The latest discussion of this fraud is that of R. A. Gilbert, “Provenance Unknown: A Tentative Solution to the Riddle of the Cipher Manuscript of the Golden Dawn”, in Albrecht Götz von Olenhusen, Nicolas Barker, Herbert Franke and Helmut Möller (eds), Wege und Abwege: Beiträge zur europäischen Geistesgeschichte der Neuzeit. Festschrift für Ellic Howe zum 20. September 1990 (Freiburg: Hochschul-Verlag, 1990) pp. 79–89.Google Scholar
  36. 120.
    See also John Symonds, The King of the Shadow Realm: Aleister Crowley, his Life and Magic (London: Duckworth, 1989) pp. 32–7. Symonds offers Crowley’s side of the case, which differs in some particulars.Google Scholar
  37. Richard Ellmann, “Black Magic against White: Aleister Crowley versus W. B. Yeats”, Partisan Review, 15:9 (Sep 1948) 1049.Google Scholar
  38. 140.
    I am grateful to Roger Nyle Parisious, the one deep student of the Yeats-Waite relationship, who supports this identification. Waite’s biographer, R. A. Gilbert, regards the suggestion as “at best, unproven”. See his A. E. Waite: Magician of Many Parts (Wellingborough: Crucible Books, 1987) p. 197n.Google Scholar
  39. 148.
    The shrine is 19.5 inches long by 9 wide and 11.5 high. The portraits are in watercolour with pastel and have no inscriptions on the versos. The lettering visible in the portrait of the (?female) figure in plate 10b is probably Farr’s attempt at a “Coptic” inscription. Ancient Egyptians had a habit of manifesting themselves to kindred spirits in the 1890s. Yeats’s friend W. T. Horton was invaded by one Men-Kau-Ra while drawing in 1896 and produced some quite awful Egyptian figures. See his letter to Yeats of 28 Mar 1896, in George Mills Harper, W. B. Yeats and W. T. Horton: The Record of an Occult Friendship (London: Macmillan, 1980) p. 93.CrossRefGoogle Scholar
  40. 150.
    Of course, Mathers himself was obsessed with Egyptian rites and practices, as the theatrical cavortings of his Order in Paris revealed to the reporter from the Sunday Chronicle, 19 Mar 1899, on the occasion when Mathers filled the role of the Hierophant Rames with Moina Mathers as the High Priestess Anari in the Rites of Isis at their home in Rue Mozt, and later at the Théâtre Bodinière. Yeats sketched in these memorable events at the close of the “Final” version of The Speckled Bird (see SB 102ff. and n. 12). Howe, Magicians of the Golden Dawn, p. 200, doubts if there is any “connection with the G. D., but it is clear the Paris rites developed a symbolism shared with the G. D.” For Florence Farr Emery’s earlier attempts to draw Egyptian deities for the Order see Josephine Johnson, Florence Farr: Bernard Shaw’s “New Woman” (Gerrard’s Cross, Bucks: Colin Smythe, 1975) p. 80ff.Google Scholar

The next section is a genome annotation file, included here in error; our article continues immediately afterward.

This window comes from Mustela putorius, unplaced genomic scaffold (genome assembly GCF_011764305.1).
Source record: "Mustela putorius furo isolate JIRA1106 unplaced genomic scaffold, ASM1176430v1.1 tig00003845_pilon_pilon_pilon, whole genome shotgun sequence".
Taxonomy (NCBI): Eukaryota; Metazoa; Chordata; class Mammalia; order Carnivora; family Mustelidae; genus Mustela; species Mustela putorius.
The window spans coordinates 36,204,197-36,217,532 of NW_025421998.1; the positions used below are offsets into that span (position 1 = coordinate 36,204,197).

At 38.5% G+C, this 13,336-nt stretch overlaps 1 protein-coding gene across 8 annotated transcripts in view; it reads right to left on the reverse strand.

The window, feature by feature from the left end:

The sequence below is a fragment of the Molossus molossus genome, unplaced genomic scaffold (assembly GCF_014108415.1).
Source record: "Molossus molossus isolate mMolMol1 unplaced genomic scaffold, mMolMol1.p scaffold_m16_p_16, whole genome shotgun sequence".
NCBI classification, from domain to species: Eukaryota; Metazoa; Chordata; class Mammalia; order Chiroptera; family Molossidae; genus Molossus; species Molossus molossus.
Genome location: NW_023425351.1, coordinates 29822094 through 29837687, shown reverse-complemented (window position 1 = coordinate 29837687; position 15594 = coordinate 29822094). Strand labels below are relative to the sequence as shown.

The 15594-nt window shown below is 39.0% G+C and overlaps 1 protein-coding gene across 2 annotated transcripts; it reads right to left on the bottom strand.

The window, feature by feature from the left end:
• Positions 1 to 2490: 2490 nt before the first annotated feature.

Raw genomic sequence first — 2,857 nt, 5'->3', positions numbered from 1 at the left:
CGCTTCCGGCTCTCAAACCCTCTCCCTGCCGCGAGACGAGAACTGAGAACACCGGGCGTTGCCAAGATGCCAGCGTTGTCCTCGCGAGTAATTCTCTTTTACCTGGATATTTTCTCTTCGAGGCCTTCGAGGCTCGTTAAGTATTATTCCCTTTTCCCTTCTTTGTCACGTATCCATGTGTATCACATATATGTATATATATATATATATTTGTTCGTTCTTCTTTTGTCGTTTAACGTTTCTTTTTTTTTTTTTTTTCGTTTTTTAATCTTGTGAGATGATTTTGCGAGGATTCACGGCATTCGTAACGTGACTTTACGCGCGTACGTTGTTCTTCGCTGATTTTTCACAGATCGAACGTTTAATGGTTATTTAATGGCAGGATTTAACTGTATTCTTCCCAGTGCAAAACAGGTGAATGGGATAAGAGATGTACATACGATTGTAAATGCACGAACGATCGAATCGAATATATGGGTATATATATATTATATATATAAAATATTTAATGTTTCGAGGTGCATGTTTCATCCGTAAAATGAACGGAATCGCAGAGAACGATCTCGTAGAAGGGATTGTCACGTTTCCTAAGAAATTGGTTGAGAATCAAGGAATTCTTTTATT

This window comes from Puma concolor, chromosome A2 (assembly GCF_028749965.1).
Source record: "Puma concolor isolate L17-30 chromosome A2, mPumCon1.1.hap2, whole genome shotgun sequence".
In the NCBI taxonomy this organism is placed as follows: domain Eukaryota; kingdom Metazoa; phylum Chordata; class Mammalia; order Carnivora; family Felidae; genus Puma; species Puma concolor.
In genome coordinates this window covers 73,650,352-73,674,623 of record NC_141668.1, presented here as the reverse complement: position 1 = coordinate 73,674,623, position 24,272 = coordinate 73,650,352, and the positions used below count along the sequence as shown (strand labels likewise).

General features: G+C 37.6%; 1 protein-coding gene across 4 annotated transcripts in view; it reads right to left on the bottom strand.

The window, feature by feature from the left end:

41. 151.
    Florence Emery’s Egyptian Magic was no. 8 of the ten volumes of W. Wynn Westcott’s Collectanea Hermetica series (London: Theosophical Publishing Society, 1896). Yeats’s copy shows evidence of careful reading: see YL 662A.Google Scholar
  42. 158.
    Yeats owned a copy of [E. A. Wallis Budge’s] A Guide to the First and Second Egyptian Rooms. Predynastic Antiquities, Mummies, Mummy-Cases, and Other Objects Connected with the Funeral Rites of the Ancient Egyptians, 2nd edn (London: British Museum, Dept of Egyptian and Assyrian Antiquities, 1902, [YL 284]). In this volume, Yeats would have found the following description of Mut-em-menu (whose coffin and mummy are both reproduced in the Guide): “a lady of the College of the God Amen-Ra at Thebes. Under the head is a pillow, which was found in the coffin. The swathing is a very fine piece of work, and is one of the best examples extant. About A. D. 100. From Thebes. [No. 6704]” (p. 111). Since 1902 Mut-em-menu has undergone a sex change: s/he is now thought to be the mummy of a bearded man: see SB 223, n. 2.Google Scholar
  43. 170.
    Hester Bury, Alec B. Hunter, Textile Designer & Craftsman, catalogue of an exhibition arranged by Warner and Sons Ltd. (n.p., 1979) p. 4.Google Scholar
  44. 172.
    John Middleton Murry, Countries of the Mind: Essays in Literary Criticism (London: Oxford University Press, 1931) II, 1–17.Google Scholar

Copyright information

© Deirdre Toomey 1997

Authors and Affiliations

  • Warwick Gould

There are no affiliations available

Personalised recommendations